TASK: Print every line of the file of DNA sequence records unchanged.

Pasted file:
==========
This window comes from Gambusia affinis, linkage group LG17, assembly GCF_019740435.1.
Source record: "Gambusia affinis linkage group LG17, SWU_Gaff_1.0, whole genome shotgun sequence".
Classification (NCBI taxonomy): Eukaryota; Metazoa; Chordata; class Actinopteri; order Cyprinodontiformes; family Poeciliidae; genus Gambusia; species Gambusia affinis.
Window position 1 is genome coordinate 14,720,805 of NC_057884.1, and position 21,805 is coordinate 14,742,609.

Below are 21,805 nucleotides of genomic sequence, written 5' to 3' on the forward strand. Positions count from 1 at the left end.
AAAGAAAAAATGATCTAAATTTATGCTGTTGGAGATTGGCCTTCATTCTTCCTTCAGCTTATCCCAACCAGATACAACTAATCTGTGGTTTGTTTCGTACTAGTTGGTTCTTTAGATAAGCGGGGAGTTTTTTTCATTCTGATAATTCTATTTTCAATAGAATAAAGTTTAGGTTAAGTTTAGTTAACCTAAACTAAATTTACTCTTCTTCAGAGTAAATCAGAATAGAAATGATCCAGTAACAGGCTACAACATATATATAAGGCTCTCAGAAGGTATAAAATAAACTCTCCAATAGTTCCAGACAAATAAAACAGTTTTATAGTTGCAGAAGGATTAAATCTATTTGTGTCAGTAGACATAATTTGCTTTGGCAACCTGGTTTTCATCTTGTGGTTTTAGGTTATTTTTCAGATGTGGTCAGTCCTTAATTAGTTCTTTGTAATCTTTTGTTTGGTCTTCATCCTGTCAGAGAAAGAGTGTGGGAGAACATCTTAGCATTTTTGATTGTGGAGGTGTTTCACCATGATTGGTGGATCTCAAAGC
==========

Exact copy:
This window comes from Gambusia affinis, linkage group LG17, assembly GCF_019740435.1.
Source record: "Gambusia affinis linkage group LG17, SWU_Gaff_1.0, whole genome shotgun sequence".
Classification (NCBI taxonomy): Eukaryota; Metazoa; Chordata; class Actinopteri; order Cyprinodontiformes; family Poeciliidae; genus Gambusia; species Gambusia affinis.
Window position 1 is genome coordinate 14,720,805 of NC_057884.1, and position 21,805 is coordinate 14,742,609.

Below are 21,805 nucleotides of genomic sequence, written 5' to 3' on the forward strand. Positions count from 1 at the left end.
AAAGAAAAAATGATCTAAATTTATGCTGTTGGAGATTGGCCTTCATTCTTCCTTCAGCTTATCCCAACCAGATACAACTAATCTGTGGTTTGTTTCGTACTAGTTGGTTCTTTAGATAAGCGGGGAGTTTTTTTCATTCTGATAATTCTATTTTCAATAGAATAAAGTTTAGGTTAAGTTTAGTTAACCTAAACTAAATTTACTCTTCTTCAGAGTAAATCAGAATAGAAATGATCCAGTAACAGGCTACAACATATATATAAGGCTCTCAGAAGGTATAAAATAAACTCTCCAATAGTTCCAGACAAATAAAACAGTTTTATAGTTGCAGAAGGATTAAATCTATTTGTGTCAGTAGACATAATTTGCTTTGGCAACCTGGTTTTCATCTTGTGGTTTTAGGTTATTTTTCAGATGTGGTCAGTCCTTAATTAGTTCTTTGTAATCTTTTGTTTGGTCTTCATCCTGTCAGAGAAAGAGTGTGGGAGAACATCTTAGCATTTTTGATTGTGGAGGTGTTTCACCATGATTGGTGGATCTCAAAGC